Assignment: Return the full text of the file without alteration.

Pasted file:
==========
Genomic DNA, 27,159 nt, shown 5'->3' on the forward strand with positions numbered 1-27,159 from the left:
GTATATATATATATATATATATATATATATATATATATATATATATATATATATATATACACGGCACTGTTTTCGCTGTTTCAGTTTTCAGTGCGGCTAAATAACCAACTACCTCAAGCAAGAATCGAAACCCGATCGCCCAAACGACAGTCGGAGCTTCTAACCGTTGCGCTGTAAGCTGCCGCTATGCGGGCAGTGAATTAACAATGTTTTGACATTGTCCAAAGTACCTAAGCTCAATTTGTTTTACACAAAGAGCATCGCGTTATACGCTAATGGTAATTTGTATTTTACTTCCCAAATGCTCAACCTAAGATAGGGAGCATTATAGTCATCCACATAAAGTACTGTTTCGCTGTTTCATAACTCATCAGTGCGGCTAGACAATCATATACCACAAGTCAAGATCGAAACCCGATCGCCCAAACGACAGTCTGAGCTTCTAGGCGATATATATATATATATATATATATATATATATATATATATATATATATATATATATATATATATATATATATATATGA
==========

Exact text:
Genomic DNA, 27,159 nt, shown 5'->3' on the forward strand with positions numbered 1-27,159 from the left:
GTATATATATATATATATATATATATATATATATATATATATATATATATATATATATACACGGCACTGTTTTCGCTGTTTCAGTTTTCAGTGCGGCTAAATAACCAACTACCTCAAGCAAGAATCGAAACCCGATCGCCCAAACGACAGTCGGAGCTTCTAACCGTTGCGCTGTAAGCTGCCGCTATGCGGGCAGTGAATTAACAATGTTTTGACATTGTCCAAAGTACCTAAGCTCAATTTGTTTTACACAAAGAGCATCGCGTTATACGCTAATGGTAATTTGTATTTTACTTCCCAAATGCTCAACCTAAGATAGGGAGCATTATAGTCATCCACATAAAGTACTGTTTCGCTGTTTCATAACTCATCAGTGCGGCTAGACAATCATATACCACAAGTCAAGATCGAAACCCGATCGCCCAAACGACAGTCTGAGCTTCTAGGCGATATATATATATATATATATATATATATATATATATATATATATATATATATATATATATATATATATATATATATGA